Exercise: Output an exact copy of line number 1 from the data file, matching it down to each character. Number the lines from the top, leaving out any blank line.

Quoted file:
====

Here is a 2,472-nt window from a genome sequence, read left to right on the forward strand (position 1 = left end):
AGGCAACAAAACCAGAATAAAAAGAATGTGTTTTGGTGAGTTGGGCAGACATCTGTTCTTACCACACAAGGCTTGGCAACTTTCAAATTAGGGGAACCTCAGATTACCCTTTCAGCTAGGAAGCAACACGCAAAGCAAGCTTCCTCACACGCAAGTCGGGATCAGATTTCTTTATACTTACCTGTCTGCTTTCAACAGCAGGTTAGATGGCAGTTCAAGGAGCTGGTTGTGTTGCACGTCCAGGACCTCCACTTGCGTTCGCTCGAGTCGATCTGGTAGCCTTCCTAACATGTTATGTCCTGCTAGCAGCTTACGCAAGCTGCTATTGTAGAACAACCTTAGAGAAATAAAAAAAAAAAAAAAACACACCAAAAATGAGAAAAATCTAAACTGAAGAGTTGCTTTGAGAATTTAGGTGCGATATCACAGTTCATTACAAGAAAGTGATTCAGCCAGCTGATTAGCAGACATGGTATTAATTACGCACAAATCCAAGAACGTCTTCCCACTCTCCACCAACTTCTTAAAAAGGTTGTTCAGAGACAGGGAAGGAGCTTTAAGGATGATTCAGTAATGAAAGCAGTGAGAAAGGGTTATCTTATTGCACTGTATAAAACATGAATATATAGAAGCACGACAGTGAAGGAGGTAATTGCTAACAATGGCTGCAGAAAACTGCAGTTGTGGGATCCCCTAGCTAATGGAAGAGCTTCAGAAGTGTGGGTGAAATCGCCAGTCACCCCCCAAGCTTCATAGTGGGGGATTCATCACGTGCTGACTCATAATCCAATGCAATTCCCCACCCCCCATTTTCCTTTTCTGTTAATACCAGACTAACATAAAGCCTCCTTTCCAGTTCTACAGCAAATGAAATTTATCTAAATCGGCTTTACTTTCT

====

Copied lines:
Here is a 2,472-nt window from a genome sequence, read left to right on the forward strand (position 1 = left end):